It’s that time of the year when American flamingos in Galapagos tend to start looking for a mate! During the tail-end of this hot season, conditions become optimal for American flamingos to pair up and raise their offspring as a team. With their incredibly vivid and fluorescent plumage, the pink hues of the American flamingo in Galapagos never fail to mesmerize each and every visitor that lays their eyes on them, specifically throughout all three of Yacht Isabela II’s itineraries. Add to this the fact that the American flamingo in Galapagos are the only species of their kind located this far to the southwest, and they become quite a spectacle, actually forming a part of our BIG15 list of iconic species. In this blog we invite you to take a closer look at how these beautifully-colored birds manage to swoon the opposite sex with some rather unusual methods.
Flamingo Courtship in Galapagos: Libido in Numbers
Rainfall is key in triggering the American flamingo’s desire to mate. Wetter weather bring in two things that are very dear to the flamingos: it provides them with supplies for building their nests and also increases the amount of food they have to feed their offspring with.
These favorable conditions are just starting to arrive during this month of August, and the show that ensues as a result tends to be rather amusing. The thing is, despite males being monogamous when they find a mate, American flamingos are such sociable birds that the entire colony takes part in the courtship rituals. This involves the entire group of males parading/marching around the females and participating in an intricate dance that involves cocking their necks up and down while flashing their primary feathers (found at the tips of their wings) to exhibit the most vivid colours of their plumage. Any flamingo over the age of 6 years is privy to such an act of courtship.
Nest Up & Work Together!
American flamingo nests typically take on a conical form, often times looking like a small volcano (about 1 ft / 0.3 m tall) made out of sticks, mud and possibly even feathers. Their nest is a collaborative effort, and both the female and male flamingo share the duty of scavenging for resources to build their nest with. The female eventually lays only egg, and both parents take turns incubating it over the course of about a month before the chick hatches. Once they emerge from their shell, the baby flamingos will don not pink but white feathers (the special color will come later in life, thanks in large part to the diet they will have).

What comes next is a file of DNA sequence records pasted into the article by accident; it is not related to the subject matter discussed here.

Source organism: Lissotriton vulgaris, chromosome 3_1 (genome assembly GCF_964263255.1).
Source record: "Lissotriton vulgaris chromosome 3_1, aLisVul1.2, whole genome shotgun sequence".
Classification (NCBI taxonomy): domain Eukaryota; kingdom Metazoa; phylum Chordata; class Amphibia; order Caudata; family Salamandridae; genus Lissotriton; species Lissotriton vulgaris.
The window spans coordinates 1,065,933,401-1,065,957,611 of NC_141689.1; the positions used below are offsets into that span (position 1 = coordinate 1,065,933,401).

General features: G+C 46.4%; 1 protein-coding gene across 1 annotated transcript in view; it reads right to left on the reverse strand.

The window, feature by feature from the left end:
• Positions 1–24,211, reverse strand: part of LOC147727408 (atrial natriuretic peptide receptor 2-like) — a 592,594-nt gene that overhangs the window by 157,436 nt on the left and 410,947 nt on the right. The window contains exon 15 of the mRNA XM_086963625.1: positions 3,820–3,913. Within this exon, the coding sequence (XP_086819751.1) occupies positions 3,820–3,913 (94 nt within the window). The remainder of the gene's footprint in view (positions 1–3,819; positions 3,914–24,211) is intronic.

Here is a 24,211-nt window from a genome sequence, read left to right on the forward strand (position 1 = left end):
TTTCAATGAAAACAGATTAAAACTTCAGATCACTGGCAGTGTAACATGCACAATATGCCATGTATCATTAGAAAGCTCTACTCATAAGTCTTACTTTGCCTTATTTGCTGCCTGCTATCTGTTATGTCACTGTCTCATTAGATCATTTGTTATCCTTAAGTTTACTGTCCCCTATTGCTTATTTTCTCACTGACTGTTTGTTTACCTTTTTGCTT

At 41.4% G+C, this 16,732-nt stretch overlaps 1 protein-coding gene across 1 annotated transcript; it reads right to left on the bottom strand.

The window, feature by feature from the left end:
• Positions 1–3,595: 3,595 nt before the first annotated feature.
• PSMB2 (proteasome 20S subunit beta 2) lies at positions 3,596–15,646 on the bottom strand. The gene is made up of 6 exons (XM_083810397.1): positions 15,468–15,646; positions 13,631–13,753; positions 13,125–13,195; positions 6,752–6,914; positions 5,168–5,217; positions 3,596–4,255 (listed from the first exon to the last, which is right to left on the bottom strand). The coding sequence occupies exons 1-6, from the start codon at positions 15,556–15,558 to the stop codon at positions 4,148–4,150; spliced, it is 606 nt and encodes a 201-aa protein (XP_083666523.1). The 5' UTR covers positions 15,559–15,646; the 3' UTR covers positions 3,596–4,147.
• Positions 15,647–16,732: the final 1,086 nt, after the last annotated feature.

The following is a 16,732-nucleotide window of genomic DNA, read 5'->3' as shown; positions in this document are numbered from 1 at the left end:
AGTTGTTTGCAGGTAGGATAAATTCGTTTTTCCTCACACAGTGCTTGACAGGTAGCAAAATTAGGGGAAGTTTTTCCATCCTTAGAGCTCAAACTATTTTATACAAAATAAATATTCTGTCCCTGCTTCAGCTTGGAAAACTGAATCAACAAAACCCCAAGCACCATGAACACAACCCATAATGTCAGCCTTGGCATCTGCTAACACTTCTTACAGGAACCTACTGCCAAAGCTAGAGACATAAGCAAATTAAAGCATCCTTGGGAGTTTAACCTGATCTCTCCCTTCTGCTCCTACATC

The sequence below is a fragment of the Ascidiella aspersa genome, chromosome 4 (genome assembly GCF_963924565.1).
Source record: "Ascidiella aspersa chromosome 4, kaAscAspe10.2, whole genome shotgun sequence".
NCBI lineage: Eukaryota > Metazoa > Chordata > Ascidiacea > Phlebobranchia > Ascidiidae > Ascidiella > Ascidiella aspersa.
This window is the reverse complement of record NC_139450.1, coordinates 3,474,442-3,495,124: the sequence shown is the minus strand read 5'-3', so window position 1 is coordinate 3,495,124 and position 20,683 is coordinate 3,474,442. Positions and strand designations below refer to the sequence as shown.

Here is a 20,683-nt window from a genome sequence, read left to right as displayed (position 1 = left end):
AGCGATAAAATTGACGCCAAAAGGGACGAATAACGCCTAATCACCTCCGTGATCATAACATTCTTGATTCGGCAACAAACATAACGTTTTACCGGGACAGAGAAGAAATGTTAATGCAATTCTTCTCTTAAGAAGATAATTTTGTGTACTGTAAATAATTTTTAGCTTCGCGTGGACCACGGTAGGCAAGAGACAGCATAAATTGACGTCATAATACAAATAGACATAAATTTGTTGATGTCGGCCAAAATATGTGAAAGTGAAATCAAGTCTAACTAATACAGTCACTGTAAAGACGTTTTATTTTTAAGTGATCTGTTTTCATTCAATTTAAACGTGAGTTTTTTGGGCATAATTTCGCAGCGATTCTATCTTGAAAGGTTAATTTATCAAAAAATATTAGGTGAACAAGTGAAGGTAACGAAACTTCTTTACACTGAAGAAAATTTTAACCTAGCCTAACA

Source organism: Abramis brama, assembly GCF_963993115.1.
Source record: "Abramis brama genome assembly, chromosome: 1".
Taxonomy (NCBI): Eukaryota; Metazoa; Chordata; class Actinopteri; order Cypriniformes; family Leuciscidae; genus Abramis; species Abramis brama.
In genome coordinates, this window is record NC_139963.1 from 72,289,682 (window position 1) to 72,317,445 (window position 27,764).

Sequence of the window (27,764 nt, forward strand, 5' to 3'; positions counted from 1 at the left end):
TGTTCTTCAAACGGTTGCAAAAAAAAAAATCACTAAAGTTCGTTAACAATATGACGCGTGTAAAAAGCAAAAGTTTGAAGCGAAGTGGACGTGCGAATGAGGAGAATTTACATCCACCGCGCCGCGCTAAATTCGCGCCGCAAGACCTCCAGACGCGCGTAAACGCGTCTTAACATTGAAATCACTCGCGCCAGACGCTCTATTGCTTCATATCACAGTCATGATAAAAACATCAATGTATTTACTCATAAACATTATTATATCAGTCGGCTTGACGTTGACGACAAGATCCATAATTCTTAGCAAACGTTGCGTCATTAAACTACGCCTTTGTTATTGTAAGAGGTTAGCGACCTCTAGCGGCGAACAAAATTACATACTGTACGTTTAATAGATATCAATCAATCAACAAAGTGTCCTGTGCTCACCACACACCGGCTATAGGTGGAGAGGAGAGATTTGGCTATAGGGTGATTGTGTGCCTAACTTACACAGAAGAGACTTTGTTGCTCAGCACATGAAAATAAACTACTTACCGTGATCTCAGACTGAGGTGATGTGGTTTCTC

Offspring will stay in the nest for about a week under the constant care of their own parents, who will take turns feeding their chick a special type of milk that’s produced in their upper digestive system. This special milk is rich in fat and protein, and will allow the baby flamingo to quickly join the colony and partake in the fascinating ways of the American flamingo in the Galapagos.
Luckily, the young ones and parents don’t have to stress out too much about keeping an eye on each other, as the absence of predators in the Galapagos make their lives almost utopian when it comes to tranquility and peace. All they need to do is frolic and play – the perfect set of fascinating behavioral patterns for visitors to observe.